Blue Gingham with monogrammed white gussets.
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Styleforum Top Pickspost #4037 of 159297/25/13 at 10:29ampost #4038 of 159297/25/13 at 10:39amFor what do you like gussets?
I have always wondered what they were good for and after a bit of research I was confirmed by Mr. Kabbaz that gussets were of no practical use.
"Gussets. This cute little "styling attribute" is used, literally, to cover up a lack of sewing skill. Notice in the rendering of the Individual Pattern how sharp the three curves are which comprise the transition from the bottom of the front hem to the bottom of the rear hem on each side of the shirt. The sewing 'foot' used to make the hem is called a "scroll foot". Its action is to roll under a small portion of fabric into a finished edge while placing a stitch designed to hold the rolled fabric in place. It is a very difficult foot to use and requires years of practice to master. Because the hem is hidden in the trousers, it is usually not considered one of the more important seams in the shirt. Therefore, in the mass-production prevalent in the majority of shirtmaking operations these days, this step is usually assigned to the lowest person on the totem pole. To eliminate this difficult curve, a different method of manufacture was designed. In the traditional method, the side seams of the shirt are sewn (closed) and then the hem is sewn. In the easier method, the hem is made and then the side seams are closed. Where they join together (side seam, front hem, and rear hem) there is something I can describe only as in incompatible, weak ... mess. Hence, the cute little "Gusset" which, when wrapped around this mess and stitched, not only does hide the mess, but also does really add strength. It is a strength which would not have been needed as it is inherent in the properly made (continuous hem thread) closure. It is a 'mess' which wouldn't need covering if it didn't exist. But, as the PR truthfully says, the Gusset really adds strength. Draw your own conclusion."post #4039 of 159297/25/13 at 10:41ampost #4040 of 159297/25/13 at 10:43am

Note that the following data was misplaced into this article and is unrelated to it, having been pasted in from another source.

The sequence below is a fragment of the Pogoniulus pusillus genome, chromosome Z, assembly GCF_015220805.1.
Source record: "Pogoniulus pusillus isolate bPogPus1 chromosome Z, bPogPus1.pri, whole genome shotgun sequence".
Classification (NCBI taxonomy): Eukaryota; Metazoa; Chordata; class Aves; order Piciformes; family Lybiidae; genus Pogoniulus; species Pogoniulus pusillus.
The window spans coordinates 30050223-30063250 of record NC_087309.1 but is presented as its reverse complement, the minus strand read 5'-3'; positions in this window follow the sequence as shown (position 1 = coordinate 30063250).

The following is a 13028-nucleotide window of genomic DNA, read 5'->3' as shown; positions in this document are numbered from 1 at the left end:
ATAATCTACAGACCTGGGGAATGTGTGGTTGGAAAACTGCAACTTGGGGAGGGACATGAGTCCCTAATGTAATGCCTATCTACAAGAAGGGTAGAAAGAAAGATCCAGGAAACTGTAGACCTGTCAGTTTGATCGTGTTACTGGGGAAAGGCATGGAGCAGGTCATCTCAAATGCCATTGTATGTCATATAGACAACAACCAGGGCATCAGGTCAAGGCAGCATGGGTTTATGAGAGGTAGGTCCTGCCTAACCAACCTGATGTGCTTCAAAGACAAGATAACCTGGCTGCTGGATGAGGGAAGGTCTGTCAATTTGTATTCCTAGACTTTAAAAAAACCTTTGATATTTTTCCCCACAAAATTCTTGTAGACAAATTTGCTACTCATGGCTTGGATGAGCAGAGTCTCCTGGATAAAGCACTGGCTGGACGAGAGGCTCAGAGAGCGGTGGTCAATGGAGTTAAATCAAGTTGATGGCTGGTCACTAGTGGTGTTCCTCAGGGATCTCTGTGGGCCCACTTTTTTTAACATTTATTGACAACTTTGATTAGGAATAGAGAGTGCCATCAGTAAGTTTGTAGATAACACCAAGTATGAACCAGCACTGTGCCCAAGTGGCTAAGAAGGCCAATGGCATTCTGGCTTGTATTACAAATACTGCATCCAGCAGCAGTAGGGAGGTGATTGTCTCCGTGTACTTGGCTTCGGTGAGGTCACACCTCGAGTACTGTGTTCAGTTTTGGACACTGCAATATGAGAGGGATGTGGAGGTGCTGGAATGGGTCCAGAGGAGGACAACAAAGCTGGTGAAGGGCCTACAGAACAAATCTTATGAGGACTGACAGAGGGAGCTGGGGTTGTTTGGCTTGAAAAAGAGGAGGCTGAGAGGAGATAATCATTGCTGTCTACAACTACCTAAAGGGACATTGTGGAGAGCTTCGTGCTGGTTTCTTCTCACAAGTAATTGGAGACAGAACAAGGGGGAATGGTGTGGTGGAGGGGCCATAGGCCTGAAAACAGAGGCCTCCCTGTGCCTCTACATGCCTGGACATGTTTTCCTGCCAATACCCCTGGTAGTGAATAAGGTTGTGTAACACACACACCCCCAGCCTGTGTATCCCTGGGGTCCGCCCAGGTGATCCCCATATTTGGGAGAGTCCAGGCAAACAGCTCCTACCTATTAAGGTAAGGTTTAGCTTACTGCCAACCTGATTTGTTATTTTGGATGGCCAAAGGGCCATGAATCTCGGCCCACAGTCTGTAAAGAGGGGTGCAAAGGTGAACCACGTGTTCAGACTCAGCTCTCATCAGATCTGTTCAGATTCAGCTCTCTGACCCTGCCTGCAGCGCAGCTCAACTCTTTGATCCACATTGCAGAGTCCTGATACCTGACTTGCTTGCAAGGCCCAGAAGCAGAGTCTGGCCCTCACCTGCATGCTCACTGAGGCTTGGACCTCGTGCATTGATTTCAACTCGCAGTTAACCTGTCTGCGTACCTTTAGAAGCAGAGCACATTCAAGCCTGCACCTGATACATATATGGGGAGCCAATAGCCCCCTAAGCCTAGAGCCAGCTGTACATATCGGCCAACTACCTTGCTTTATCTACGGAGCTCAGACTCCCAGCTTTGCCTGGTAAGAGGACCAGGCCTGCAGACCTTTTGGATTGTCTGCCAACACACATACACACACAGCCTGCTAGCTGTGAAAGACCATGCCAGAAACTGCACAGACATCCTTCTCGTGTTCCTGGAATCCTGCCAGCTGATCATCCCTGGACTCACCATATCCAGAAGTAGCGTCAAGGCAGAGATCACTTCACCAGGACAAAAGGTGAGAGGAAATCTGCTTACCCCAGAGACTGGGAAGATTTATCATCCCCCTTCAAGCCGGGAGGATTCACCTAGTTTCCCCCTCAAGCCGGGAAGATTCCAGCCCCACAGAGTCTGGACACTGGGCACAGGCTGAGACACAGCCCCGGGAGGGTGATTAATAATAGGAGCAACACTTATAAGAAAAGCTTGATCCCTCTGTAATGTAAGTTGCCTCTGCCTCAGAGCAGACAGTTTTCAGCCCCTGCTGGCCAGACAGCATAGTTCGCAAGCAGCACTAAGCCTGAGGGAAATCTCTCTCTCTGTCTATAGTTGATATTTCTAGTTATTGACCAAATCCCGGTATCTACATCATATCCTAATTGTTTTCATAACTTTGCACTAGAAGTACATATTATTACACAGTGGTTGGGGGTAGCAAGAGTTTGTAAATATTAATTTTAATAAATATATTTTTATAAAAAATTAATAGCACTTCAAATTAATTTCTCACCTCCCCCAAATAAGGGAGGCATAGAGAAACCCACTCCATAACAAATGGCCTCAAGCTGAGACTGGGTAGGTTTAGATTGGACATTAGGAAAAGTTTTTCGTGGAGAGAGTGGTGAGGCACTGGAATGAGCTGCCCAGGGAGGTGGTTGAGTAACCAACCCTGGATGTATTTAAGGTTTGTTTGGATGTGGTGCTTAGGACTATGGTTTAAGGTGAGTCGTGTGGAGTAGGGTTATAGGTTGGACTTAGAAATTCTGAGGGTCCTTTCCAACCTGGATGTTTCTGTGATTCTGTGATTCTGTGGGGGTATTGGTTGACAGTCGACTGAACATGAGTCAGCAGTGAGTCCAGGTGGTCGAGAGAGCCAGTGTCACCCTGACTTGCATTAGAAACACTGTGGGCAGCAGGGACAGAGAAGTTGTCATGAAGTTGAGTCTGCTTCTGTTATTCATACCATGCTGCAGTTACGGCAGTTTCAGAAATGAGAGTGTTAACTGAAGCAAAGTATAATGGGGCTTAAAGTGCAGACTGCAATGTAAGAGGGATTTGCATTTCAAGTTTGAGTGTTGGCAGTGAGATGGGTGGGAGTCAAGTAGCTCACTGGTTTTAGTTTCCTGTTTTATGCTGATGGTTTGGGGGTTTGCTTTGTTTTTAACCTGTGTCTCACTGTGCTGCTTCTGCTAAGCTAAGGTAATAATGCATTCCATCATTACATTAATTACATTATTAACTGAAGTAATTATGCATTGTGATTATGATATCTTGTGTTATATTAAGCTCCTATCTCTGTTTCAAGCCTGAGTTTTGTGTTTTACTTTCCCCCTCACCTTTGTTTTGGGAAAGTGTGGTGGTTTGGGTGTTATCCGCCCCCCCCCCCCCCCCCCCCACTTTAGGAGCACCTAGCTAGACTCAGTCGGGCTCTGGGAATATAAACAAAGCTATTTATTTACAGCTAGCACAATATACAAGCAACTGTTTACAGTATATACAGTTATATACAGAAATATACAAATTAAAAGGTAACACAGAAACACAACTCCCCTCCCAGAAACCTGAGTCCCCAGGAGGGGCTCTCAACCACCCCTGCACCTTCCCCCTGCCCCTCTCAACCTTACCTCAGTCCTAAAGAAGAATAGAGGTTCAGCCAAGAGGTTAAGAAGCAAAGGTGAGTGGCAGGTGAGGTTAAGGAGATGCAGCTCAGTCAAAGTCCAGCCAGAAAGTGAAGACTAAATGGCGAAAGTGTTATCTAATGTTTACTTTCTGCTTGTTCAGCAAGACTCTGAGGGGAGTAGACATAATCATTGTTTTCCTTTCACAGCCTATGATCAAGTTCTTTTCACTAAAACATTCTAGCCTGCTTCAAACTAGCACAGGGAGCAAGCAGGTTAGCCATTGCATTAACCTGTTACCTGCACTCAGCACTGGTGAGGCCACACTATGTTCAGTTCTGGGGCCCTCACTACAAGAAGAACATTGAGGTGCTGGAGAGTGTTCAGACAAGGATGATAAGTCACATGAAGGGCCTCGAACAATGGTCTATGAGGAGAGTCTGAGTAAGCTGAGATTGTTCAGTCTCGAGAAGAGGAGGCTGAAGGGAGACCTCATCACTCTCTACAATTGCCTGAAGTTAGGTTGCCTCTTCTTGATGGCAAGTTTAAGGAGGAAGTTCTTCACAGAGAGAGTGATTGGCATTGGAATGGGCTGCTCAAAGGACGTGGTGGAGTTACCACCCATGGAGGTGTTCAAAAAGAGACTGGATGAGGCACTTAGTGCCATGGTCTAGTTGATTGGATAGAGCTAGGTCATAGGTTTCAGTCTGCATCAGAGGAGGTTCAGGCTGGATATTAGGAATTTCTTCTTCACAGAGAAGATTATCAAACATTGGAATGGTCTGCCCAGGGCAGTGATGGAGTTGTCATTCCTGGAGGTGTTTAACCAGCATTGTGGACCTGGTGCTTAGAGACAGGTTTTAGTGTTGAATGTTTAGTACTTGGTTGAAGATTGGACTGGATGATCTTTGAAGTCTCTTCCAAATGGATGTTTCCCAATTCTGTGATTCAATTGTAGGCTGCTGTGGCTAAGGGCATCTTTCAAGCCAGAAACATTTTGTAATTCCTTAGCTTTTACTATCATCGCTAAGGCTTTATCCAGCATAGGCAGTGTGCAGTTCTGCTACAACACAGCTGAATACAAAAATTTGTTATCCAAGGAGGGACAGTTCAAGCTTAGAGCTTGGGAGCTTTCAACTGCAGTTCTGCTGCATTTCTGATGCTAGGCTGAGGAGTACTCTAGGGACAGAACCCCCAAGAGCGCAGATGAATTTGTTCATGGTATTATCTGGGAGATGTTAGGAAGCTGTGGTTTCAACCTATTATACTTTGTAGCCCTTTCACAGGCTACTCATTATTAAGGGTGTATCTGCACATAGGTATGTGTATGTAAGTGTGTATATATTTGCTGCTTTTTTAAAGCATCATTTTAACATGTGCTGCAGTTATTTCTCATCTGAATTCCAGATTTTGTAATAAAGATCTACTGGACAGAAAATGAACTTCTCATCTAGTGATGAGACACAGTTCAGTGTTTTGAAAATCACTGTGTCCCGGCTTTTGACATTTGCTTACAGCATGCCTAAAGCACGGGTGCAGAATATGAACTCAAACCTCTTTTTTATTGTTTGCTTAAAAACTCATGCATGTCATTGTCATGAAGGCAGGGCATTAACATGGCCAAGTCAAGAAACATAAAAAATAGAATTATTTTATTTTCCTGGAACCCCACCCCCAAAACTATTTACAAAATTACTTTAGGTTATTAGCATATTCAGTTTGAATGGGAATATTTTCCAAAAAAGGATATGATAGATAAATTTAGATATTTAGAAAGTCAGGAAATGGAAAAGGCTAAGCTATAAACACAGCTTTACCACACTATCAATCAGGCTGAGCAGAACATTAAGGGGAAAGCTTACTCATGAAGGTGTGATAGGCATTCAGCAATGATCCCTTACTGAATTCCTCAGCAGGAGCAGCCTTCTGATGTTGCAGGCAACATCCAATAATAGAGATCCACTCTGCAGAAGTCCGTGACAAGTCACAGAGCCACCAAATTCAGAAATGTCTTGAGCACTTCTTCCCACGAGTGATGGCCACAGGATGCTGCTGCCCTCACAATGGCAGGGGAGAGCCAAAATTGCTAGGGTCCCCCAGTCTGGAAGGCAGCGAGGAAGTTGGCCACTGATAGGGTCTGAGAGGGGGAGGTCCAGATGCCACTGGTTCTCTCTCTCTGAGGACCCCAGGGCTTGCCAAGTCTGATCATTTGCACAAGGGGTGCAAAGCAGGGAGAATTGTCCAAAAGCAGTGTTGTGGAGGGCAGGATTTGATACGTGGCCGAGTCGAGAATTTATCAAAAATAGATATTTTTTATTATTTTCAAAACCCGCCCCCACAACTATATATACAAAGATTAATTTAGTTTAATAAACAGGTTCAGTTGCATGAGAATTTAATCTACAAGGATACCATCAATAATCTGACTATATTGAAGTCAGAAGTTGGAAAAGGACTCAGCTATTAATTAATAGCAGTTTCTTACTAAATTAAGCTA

That one is mine with the monogrammed F. Luckily I got a couple orders in before they started charging for the monogram. I can't justify the extra charge unless it is a shirt I plan on wearing untucked, which is few and far between.post #4041 of 159297/25/13 at 10:49ampost #4042 of 159297/25/13 at 10:52amThread Starter
Have said this before, will repeat:
Modern shirts are hemmed in a single operation, starting at the button placket through to the button-hole placket. The stitch runs through the side seams, eliminating the need for gussets.
Traditional shirts, and shirts we make, are constructed in parts. Each panel is hemmed separately. They are then stitched together. That has a lot of distinct advantages in terms of comfort and fit. But, it leaves the side seam vulnerable to being pulled away if stress is added.They thus should be reinforced. We reinforce them using a hand-made tack, a traditional method. Gussets are another option to add strength to the traditionally made side seam.
post #4043 of 159297/25/13 at 10:55ampost #4044 of 159297/25/13 at 11:04amThread StarterQuote:
Yes, will be 100% wool. Will try to keep them in the $100-$125 price range.
Production has not yet started. Still trying to fine-tune quality as will be woven with Luxire in the selvage.
Should take about 2 more months, but will be available, you can plan around it.post #4045 of 159297/25/13 at 11:11amQuote:
This is fantastic news - at that price range I'll be in for a few pairs at least (winter lasts a long damn time where I live, so flannels are much needed).
Please do make sure to have light and mid grey, as well as tan.post #4046 of 159297/25/13 at 11:47amQuote:
Luxire, any sense of how they'll compare to the Minnis Flannels currently offered in terms of fabric weight, feel and other characteristics? Also, will the flannels be worsted or woolen?post #4047 of 159297/25/13 at 12:14pmQuote:
Excellent news, thank you. Looking forward to a few pair.post #4048 of 159297/25/13 at 12:17pmThread StarterQuote:
A lot of these answers are not known to us either, but, will be comparable in a lot of ways. There will be worsted and woolen options, hopefully.post #4049 of 159297/25/13 at 12:29pmQuote:
Heavyweight 'winter white' cream flannel would be lovely. Just saying.post #4050 of 159297/25/13 at 12:30pm
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